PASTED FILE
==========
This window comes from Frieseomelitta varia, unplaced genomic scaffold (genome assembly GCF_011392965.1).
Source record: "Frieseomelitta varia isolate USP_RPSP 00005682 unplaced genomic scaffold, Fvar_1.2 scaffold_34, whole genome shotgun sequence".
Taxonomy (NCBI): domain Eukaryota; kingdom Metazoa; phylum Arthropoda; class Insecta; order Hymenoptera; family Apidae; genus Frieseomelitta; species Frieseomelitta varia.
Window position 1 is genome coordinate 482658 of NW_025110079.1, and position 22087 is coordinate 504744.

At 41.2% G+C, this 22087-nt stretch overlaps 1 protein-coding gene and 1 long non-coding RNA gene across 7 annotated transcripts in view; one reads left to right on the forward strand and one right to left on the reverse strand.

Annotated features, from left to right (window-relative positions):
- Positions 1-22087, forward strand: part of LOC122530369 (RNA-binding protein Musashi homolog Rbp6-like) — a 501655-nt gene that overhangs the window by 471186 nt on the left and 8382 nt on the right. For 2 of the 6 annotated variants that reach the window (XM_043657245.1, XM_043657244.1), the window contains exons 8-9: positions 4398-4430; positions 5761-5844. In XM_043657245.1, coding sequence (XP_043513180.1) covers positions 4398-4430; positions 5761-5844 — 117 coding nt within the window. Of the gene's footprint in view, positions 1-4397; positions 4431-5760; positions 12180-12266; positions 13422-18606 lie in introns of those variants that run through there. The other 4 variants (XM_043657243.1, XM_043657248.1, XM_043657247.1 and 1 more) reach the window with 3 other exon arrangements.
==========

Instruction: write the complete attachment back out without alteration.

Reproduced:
This window comes from Frieseomelitta varia, unplaced genomic scaffold (genome assembly GCF_011392965.1).
Source record: "Frieseomelitta varia isolate USP_RPSP 00005682 unplaced genomic scaffold, Fvar_1.2 scaffold_34, whole genome shotgun sequence".
Taxonomy (NCBI): domain Eukaryota; kingdom Metazoa; phylum Arthropoda; class Insecta; order Hymenoptera; family Apidae; genus Frieseomelitta; species Frieseomelitta varia.
Window position 1 is genome coordinate 482658 of NW_025110079.1, and position 22087 is coordinate 504744.

At 41.2% G+C, this 22087-nt stretch overlaps 1 protein-coding gene and 1 long non-coding RNA gene across 7 annotated transcripts in view; one reads left to right on the forward strand and one right to left on the reverse strand.

Annotated features, from left to right (window-relative positions):
- Positions 1-22087, forward strand: part of LOC122530369 (RNA-binding protein Musashi homolog Rbp6-like) — a 501655-nt gene that overhangs the window by 471186 nt on the left and 8382 nt on the right. For 2 of the 6 annotated variants that reach the window (XM_043657245.1, XM_043657244.1), the window contains exons 8-9: positions 4398-4430; positions 5761-5844. In XM_043657245.1, coding sequence (XP_043513180.1) covers positions 4398-4430; positions 5761-5844 — 117 coding nt within the window. Of the gene's footprint in view, positions 1-4397; positions 4431-5760; positions 12180-12266; positions 13422-18606 lie in introns of those variants that run through there. The other 4 variants (XM_043657243.1, XM_043657248.1, XM_043657247.1 and 1 more) reach the window with 3 other exon arrangements.